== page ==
Oklahoma Teacher Strike Enters Third Day
Inspired by a historic strike in West Virgnia, educators are demanding better pay and more funding for schools, says Tulsa teacher Taylor Painter-Wolfe
JAISAL NOOR: Oklahoma teachers are back on the picket lines for a second straight day and bringing their protest for better pay and more funding for schools inside the state capitol. More than 30000 educators walked out on Monday, marching on the Capitol and forcing classes to be canceled for an estimated half a million public school students, some of whom showed their solidarity by joining the teachers for outdoor classes.
STUDENT: We wanted legislators and also the rest of Oklahoma to see what we do in the classroom and how important it is what we do, and what our teachers do.
JAISAL NOOR: Oklahoma ranks near the bottom of the barrel when it comes to teacher salaries. They’re demanding $10000 and $200 million in school funding. The Oklahoma strike is part of a wave of similar actions by teachers in several states, protests which show no signs of slowing down.
We’re now joined on the phone by Taylor Painter-Wolf, public school teacher in Oklahoma who is speaking to us from just outside of the Capitol. Thank you so much for joining us.
TAYLOR PAINTER-WOLF: Thank you.
JAISAL NOOR: So can you tell us what the mood was today in the Capitol? We know that for a second straight day thousands of teachers demanded, you know, descended on the Capitol and are demanding more more funding for schools and a bigger increase in salaries than what the governor has said she’s willing to provide this year. Talk about what your response is.
TAYLOR PAINTER-WOLF: There are a lot of people here today. I think the estimate yesterday was at least 30000, and some people have been saying that there’s more people here today than than even yesterday.
And I would say that the the mood today is probably more maybe even more determined and more definitely more, more boisterous today. Lots of, lots of chanting, lots of awesome signs, lots of encouragement from the union and other, other unions across the state. And public, state workers as well. And so people are trying to get in and talk to their legislators and just telling them that what they’ve what they’ve come up with so far is not is not going to cut it. And the whole time we were in the building today, I spent a long time outside of the building, and then waiting to get into the building. But there were people making announcements. Union members making announcements and saying that districts that were announcing that they would be closed tomorrow and closed indefinitely, closed for the rest of the week and everyone was cheering and stuff. So yeah, the districts are, the superintendents, by and large, are are on board for this.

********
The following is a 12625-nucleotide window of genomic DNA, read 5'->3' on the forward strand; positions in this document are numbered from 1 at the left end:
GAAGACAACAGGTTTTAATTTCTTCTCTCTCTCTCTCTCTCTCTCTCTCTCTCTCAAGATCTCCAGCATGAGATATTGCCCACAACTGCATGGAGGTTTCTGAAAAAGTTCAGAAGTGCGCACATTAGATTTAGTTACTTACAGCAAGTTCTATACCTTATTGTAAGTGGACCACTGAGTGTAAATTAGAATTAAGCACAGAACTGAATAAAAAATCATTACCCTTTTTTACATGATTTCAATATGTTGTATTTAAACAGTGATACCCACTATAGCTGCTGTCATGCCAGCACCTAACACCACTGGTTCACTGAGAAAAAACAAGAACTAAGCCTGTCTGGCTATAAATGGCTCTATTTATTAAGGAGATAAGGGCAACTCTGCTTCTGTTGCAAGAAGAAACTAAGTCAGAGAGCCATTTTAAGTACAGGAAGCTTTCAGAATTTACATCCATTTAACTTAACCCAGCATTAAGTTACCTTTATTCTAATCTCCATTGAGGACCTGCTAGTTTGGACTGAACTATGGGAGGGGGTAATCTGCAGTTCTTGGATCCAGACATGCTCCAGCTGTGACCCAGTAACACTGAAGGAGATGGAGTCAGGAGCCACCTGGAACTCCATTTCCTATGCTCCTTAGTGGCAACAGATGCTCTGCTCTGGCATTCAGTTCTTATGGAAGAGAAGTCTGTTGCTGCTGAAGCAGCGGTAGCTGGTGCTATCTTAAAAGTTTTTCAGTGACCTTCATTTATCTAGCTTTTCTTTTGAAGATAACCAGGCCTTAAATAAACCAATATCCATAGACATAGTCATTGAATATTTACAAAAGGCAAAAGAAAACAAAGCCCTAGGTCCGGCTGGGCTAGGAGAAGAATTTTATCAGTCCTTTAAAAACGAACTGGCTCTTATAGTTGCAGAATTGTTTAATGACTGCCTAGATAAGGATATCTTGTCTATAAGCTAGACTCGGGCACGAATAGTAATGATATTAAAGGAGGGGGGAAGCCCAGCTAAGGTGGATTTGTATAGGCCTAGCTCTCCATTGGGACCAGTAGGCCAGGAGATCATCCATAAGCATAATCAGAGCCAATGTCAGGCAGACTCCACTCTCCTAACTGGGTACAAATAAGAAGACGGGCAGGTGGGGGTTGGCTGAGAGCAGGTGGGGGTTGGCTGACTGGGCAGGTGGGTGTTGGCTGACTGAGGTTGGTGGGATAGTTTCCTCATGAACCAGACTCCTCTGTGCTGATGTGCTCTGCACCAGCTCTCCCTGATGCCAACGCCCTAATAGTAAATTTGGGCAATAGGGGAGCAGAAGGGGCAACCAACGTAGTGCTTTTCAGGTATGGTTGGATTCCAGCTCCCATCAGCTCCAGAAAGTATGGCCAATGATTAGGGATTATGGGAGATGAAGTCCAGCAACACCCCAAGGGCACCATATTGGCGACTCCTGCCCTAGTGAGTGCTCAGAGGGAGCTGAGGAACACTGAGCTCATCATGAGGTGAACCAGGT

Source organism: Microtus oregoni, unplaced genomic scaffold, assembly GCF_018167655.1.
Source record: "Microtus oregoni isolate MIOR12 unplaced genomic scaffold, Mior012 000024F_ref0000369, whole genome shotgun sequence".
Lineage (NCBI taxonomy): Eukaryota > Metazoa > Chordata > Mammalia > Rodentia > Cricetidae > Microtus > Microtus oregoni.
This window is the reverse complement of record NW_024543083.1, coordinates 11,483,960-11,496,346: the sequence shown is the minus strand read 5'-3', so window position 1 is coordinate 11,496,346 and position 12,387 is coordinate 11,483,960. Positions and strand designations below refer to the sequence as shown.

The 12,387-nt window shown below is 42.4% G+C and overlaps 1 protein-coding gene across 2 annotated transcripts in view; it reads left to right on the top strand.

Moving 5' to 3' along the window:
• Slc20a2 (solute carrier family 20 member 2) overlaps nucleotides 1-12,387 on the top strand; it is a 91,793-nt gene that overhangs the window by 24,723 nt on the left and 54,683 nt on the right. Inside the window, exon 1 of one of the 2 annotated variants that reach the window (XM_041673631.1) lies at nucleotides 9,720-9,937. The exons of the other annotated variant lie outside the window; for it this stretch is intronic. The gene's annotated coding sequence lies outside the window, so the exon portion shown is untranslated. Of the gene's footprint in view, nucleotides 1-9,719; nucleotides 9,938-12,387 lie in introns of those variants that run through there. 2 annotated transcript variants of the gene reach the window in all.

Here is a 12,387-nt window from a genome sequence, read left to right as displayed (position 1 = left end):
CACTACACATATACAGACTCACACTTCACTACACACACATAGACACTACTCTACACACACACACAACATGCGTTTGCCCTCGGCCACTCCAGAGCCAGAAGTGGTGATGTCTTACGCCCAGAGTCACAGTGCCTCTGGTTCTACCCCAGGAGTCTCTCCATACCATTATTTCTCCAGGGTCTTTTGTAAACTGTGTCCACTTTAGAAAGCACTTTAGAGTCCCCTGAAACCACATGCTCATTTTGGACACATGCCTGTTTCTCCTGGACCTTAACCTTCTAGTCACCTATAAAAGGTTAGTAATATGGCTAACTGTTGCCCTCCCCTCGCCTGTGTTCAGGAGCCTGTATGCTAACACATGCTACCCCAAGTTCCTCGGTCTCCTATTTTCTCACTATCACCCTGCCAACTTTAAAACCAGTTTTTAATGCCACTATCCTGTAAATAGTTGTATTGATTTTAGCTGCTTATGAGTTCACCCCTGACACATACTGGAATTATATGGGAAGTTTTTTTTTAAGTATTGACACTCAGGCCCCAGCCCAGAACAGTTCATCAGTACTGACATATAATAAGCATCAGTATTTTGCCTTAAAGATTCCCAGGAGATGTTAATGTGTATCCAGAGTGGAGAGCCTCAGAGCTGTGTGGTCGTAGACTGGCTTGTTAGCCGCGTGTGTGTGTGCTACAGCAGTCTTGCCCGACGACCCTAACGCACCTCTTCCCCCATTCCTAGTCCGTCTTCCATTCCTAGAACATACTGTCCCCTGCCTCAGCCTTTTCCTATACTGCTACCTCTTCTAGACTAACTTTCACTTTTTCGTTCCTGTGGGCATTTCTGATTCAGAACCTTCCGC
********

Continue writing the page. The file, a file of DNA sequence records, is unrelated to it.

JAISAL NOOR: Oklahoma is a right to work state. What kind of impact has that had on this organizing effort? And you know, you talked about union support, but talk about what role the rank and file has played in making these actions happen.
TAYLOR PAINTER-WOLF: It started with a Facebook group that a teacher started. And I forget his name, but that group is Oklahoma Teacher Walkout: The Time is Now. And I think it’s up to, like, 75000 members now, and gained lots of members very quickly, lots of momentum.
So it kind of started there, with teachers saying, you know, we can’t, we can’t take it anymore, because this was, after all these failed plans. We spent over a year now waiting on plans to be passed, various plans that have come through the House. Mostly the House because that’s where those revenue raising measures have to start. And that involves teacher pay raise, and they fail and they fail and they fail. And there was even a special session. The governor called a special session and she called another special session. And then most recently there was a plan called the STEP UP plan that failed. And then after that everybody was kind of, I think just, it was, like, the last straw.
So then the, the union then got on board with the walkout.
JAISAL NOOR: Talk about what the underfunding of education means for teachers like yourself and for your students. You know, Oklahoma is one of the worst-funded school systems in the country. And you know, we saw that in West Virginia, you know, underfunding inspired teachers to strike and to take to picket lines. And even defying their own union at one point, that had reached a deal without their consent. Talk about what that impact is for you and in Tulsa.
TAYLOR PAINTER-WOLF: Mention that, actually. The success of the teachers in West Virginia. And they get paid, you know, more than we do. So seeing that work for them I think was definitely part of the catalyst here as well to, to say, you know, we’ve got to do something in Oklahoma. And if it can work for them it can work for us.